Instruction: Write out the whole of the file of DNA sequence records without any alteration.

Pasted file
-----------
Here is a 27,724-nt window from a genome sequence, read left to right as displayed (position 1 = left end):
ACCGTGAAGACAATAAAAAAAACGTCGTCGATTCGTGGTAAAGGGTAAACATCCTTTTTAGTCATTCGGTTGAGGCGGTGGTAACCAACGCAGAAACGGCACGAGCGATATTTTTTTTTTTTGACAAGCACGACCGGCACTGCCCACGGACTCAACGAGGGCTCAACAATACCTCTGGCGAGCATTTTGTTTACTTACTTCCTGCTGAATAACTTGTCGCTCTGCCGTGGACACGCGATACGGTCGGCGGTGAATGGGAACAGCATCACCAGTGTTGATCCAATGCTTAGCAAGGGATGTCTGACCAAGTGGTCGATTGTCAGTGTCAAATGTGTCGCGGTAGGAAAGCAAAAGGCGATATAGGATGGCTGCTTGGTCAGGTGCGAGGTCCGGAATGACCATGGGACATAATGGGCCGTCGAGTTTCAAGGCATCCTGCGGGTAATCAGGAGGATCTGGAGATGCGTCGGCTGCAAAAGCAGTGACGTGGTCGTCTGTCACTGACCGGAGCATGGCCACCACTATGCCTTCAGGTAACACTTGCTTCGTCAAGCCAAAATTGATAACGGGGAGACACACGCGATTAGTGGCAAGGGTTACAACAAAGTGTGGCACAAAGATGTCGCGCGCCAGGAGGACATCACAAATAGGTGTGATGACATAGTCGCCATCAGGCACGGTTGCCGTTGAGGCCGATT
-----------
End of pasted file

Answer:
Here is a 27,724-nt window from a genome sequence, read left to right as displayed (position 1 = left end):
ACCGTGAAGACAATAAAAAAAACGTCGTCGATTCGTGGTAAAGGGTAAACATCCTTTTTAGTCATTCGGTTGAGGCGGTGGTAACCAACGCAGAAACGGCACGAGCGATATTTTTTTTTTTTGACAAGCACGACCGGCACTGCCCACGGACTCAACGAGGGCTCAACAATACCTCTGGCGAGCATTTTGTTTACTTACTTCCTGCTGAATAACTTGTCGCTCTGCCGTGGACACGCGATACGGTCGGCGGTGAATGGGAACAGCATCACCAGTGTTGATCCAATGCTTAGCAAGGGATGTCTGACCAAGTGGTCGATTGTCAGTGTCAAATGTGTCGCGGTAGGAAAGCAAAAGGCGATATAGGATGGCTGCTTGGTCAGGTGCGAGGTCCGGAATGACCATGGGACATAATGGGCCGTCGAGTTTCAAGGCATCCTGCGGGTAATCAGGAGGATCTGGAGATGCGTCGGCTGCAAAAGCAGTGACGTGGTCGTCTGTCACTGACCGGAGCATGGCCACCACTATGCCTTCAGGTAACACTTGCTTCGTCAAGCCAAAATTGATAACGGGGAGACACACGCGATTAGTGGCAAGGGTTACAACAAAGTGTGGCACAAAGATGTCGCGCGCCAGGAGGACATCACAAATAGGTGTGATGACATAGTCGCCATCAGGCACGGTTGCCGTTGAGGCCGATT